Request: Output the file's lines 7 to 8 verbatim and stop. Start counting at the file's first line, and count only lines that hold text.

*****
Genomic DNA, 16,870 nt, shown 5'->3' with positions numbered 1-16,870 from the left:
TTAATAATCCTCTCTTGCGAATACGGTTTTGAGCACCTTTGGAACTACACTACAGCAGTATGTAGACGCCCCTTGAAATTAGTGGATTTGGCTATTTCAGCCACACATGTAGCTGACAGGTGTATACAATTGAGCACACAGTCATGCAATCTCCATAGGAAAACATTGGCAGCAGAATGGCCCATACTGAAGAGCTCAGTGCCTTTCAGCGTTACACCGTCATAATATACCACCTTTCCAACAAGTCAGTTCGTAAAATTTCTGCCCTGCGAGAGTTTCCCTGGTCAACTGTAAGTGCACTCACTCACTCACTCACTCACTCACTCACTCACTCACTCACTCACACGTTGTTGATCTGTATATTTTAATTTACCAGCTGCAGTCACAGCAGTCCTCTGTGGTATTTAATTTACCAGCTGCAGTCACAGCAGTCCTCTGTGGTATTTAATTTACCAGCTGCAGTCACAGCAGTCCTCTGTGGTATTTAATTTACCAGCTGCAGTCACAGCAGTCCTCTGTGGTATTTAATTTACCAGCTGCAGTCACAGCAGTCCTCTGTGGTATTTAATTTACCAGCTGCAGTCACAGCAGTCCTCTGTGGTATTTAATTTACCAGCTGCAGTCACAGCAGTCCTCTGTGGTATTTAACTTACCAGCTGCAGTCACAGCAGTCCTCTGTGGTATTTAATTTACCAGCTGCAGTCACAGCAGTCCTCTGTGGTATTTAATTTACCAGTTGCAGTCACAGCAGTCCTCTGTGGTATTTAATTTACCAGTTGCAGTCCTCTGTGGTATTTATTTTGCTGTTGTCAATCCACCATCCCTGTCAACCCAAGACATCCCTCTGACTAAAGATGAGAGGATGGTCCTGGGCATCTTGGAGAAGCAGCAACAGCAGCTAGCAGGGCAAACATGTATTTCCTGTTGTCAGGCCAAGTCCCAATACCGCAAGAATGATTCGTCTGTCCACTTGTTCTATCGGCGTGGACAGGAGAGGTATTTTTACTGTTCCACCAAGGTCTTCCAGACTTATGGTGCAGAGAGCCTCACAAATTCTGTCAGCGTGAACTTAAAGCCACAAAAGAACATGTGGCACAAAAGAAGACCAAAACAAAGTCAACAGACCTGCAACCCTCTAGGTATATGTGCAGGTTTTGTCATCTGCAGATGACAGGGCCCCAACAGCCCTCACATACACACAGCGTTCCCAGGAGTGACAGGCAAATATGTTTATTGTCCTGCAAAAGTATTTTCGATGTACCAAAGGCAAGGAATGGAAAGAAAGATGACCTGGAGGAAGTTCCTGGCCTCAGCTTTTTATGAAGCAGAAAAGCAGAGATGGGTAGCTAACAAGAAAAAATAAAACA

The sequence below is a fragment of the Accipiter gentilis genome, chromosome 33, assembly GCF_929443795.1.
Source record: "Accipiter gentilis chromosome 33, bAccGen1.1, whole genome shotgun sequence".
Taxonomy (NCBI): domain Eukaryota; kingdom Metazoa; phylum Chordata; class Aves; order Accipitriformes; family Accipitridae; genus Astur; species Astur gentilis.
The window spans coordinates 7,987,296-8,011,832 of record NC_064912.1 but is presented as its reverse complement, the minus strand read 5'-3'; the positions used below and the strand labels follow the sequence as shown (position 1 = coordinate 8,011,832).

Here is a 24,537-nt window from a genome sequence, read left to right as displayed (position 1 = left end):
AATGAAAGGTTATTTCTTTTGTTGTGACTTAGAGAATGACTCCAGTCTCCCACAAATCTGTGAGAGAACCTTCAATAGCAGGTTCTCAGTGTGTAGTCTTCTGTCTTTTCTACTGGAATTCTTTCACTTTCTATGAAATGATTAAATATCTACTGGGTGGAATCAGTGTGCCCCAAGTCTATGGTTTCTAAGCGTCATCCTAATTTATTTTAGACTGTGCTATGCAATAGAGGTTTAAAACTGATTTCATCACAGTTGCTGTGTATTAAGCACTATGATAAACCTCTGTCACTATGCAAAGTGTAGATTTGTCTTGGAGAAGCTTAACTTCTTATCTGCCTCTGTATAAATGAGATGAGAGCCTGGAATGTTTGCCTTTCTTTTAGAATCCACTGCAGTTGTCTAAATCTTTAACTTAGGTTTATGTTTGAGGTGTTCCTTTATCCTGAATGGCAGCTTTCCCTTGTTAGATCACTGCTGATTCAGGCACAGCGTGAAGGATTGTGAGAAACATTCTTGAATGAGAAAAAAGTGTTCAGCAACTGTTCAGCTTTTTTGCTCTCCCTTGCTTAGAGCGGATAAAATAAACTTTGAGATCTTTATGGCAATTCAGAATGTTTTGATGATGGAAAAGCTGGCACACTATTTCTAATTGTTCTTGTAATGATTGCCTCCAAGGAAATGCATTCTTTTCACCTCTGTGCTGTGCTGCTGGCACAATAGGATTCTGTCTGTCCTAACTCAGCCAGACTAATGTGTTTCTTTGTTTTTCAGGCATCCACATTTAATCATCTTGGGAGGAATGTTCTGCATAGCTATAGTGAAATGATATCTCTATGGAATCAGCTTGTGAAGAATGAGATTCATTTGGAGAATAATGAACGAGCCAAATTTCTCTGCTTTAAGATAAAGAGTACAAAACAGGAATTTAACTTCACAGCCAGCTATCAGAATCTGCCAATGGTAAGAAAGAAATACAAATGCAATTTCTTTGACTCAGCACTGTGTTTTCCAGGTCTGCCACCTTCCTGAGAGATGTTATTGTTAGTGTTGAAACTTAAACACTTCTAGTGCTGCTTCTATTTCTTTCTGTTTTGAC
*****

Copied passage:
Here is a 24,537-nt window from a genome sequence, read left to right as displayed (position 1 = left end):
AATGAAAGGTTATTTCTTTTGTTGTGACTTAGAGAATGACTCCAGTCTCCCACAAATCTGTGAGAGAACCTTCAATAGCAGGTTCTCAGTGTGTAGTCTTCTGTCTTTTCTACTGGAATTCTTTCACTTTCTATGAAATGATTAAATATCTACTGGGTGGAATCAGTGTGCCCCAAGTCTATGGTTTCTAAGCGTCATCCTAATTTATTTTAGACTGTGCTATGCAATAGAGGTTTAAAACTGATTTCATCACAGTTGCTGTGTATTAAGCACTATGATAAACCTCTGTCACTATGCAAAGTGTAGATTTGTCTTGGAGAAGCTTAACTTCTTATCTGCCTCTGTATAAATGAGATGAGAGCCTGGAATGTTTGCCTTTCTTTTAGAATCCACTGCAGTTGTCTAAATCTTTAACTTAGGTTTATGTTTGAGGTGTTCCTTTATCCTGAATGGCAGCTTTCCCTTGTTAGATCACTGCTGATTCAGGCACAGCGTGAAGGATTGTGAGAAACATTCTTGAATGAGAAAAAAGTGTTCAGCAACTGTTCAGCTTTTTTGCTCTCCCTTGCTTAGAGCGGATAAAATAAACTTTGAGATCTTTATGGCAATTCAGAATGTTTTGATGATGGAAAAGCTGGCACACTATTTCTAATTGTTCTTGTAATGATTGCCTCCAAGGAAATGCATTCTTTTCACCTCTGTGCTGTGCTGCTGGCACAATAGGATTCTGTCTGTCCTAACTCAGCCAGACTAATGTGTTTCTTTGTTTTTCAGGCATCCACATTTAATCATCTTGGGAGGAATGTTCTGCATAGCTATAGTGAAATGATATCTCTATGGAATCAGCTTGTGAAGAATGAGATTCATTTGGAGAATAATGAACGAGCCAAATTTCTCTGCTTTAAGATAAAGAGTACAAAACAGGAATTTAACTTCACAGCCAGCTATCAGAATCTGCCAATGGTAAGAAAGAAATACAAATGCAATTTCTTTGACTCAGCACTGTGTTTTCCAGGTCTGCCACCTTCCTGAGAGATGTTATTGTTAGTGTTGAAACTTAAACACTTCTAGTGCTGCTTCTATTTCTTTCTGTTTTGAC